The Center for Biomolecular Nanotechnologies of IIT@UniLe is a large scale facility for bio-molecular and organic materials and nanoscale biomolecular interactions. The activity of the Center is quite transdisciplinary: sharing a common basic knowledge on molecular and biomolecular compounds it paves the way to state of the art research in the field of functional and responsive nanocomposite materials, nanotoxicity, organic materials for low cost energy sources, and advanced materials modeling.
Environment, Health and Safety - EHS
The research activities of the EHS platform aim at the development of an array of nanotechnology assays to recognize potential biosafety and environmental-unfriendly risks connected to nanotechnology products. The platform has a strong multidisciplinary character, as the understanding of material properties at nanoscale entails different aspects of their interactions with living organisms and the environment. EHS group focuses on the synthesis and characterization of a wide variety of metrologically assessed nanomaterials and on the study of the molecular mechanisms underlying their toxicity in living systems. The final aim is the assessment of suitable guidelines for the definition of novel concepts and standard methods of nanosafety for humans. In particular, EHS aims to identify the responses of biological systems upon interaction with nanoscale materials (i.e., nanoparticles, nanostructured substrates, etc.), analyzing the possible role of size, shape, composition, surface characteristics, and in-situ stability of the nanomaterials. Using both cell lines and simple animal models, the investigation of the interaction mechanisms is performed through the combination of several analytical techniques, nanotoxicogenomics, nanoproteomics, and advanced imaging tools.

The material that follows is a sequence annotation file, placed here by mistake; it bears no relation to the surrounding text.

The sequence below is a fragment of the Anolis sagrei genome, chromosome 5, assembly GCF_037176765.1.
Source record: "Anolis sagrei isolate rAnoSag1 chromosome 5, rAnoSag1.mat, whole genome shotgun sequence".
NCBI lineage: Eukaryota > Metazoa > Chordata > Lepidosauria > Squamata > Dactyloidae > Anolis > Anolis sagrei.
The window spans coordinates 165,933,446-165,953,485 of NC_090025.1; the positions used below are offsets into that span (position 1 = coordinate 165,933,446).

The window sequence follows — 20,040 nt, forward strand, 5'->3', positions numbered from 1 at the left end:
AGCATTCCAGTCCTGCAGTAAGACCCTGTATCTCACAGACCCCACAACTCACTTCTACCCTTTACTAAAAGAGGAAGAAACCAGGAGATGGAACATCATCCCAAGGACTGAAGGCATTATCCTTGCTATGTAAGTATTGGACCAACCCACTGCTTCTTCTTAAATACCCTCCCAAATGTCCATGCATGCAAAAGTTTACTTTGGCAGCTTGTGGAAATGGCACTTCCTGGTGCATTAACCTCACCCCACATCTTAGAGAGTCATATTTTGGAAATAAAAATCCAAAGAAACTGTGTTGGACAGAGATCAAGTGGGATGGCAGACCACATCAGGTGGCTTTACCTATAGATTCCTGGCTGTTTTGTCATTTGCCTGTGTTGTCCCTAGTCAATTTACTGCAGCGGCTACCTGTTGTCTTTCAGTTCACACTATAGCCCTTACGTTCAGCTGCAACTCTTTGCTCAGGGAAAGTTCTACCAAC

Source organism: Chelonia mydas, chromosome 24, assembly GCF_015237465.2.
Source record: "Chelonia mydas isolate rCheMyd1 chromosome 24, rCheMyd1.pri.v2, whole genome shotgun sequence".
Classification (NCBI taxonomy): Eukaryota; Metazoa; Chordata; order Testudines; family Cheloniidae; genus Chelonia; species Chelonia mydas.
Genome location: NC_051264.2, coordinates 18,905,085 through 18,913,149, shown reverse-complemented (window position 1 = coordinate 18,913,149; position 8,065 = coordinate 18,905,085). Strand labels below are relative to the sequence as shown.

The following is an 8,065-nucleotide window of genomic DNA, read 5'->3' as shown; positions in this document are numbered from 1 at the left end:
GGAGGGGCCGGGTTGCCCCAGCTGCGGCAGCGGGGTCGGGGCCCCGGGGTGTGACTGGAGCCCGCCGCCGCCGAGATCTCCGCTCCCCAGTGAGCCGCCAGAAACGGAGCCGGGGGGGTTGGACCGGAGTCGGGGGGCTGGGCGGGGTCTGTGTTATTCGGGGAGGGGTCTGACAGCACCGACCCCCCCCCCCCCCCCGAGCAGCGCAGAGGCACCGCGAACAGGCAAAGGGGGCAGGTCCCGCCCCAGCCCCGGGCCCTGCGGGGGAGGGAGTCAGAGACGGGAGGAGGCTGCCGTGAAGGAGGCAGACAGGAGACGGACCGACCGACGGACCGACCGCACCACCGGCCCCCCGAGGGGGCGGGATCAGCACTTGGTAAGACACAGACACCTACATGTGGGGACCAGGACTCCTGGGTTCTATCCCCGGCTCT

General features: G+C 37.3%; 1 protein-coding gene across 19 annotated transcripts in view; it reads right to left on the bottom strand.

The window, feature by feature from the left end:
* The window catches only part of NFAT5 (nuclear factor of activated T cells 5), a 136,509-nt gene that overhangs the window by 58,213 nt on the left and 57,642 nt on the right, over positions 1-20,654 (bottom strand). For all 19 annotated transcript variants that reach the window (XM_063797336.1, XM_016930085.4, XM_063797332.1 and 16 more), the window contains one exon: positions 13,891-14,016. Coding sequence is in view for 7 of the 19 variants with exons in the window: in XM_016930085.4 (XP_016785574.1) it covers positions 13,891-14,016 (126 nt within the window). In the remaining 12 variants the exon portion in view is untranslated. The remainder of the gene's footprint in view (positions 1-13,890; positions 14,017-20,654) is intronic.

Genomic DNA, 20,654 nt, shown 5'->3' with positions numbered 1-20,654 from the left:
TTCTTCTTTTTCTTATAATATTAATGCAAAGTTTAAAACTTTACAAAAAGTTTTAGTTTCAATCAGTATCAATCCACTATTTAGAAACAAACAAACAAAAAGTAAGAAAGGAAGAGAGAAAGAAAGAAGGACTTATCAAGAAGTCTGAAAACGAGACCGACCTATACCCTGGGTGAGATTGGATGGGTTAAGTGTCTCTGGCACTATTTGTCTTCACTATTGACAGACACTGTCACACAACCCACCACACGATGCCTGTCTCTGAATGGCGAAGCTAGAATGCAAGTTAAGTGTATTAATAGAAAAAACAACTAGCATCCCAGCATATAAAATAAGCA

The Robotics group develops MEMS nanotechnologies for the realization of humanoid hyper-sensors (hearing, touch, smell and taste) and actuators and their interconnection with neural networks. Micro and nanosystems are fabricated by exploiting micromechanics, electronic and photonic approaches, smart materials, advanced 2D and 3D architectures. MEMS with efficiency of biological systems will be used for prosthetics, energy harvesting, consumer electronics, diagnostics, and prognostics.
Among the running activities:
- Neurotechnologies for wireless and wired implantable systems and probes for sensing neuronal activity based on biocompatible high-mobility transistors, optoelectronic probes, nanostructured sensors, electric-field sensitive colloidal nanoparticles and nanocomposites.
- Realization of artificial hair cells (AHC), by exploiting MEMS for intelligent autonomous systems (robots, vehicles), sensing-impaired prosthetics, mechano- and chemo- receptors.
- Soft piezoelectric/magnetic MEMS exploiting flexible/stretchable materials for tactile robotic sensors and displays for visually impaired persons and neurorehabilitation, MEMS energy harvesters from motion, vibrations and fluid flow.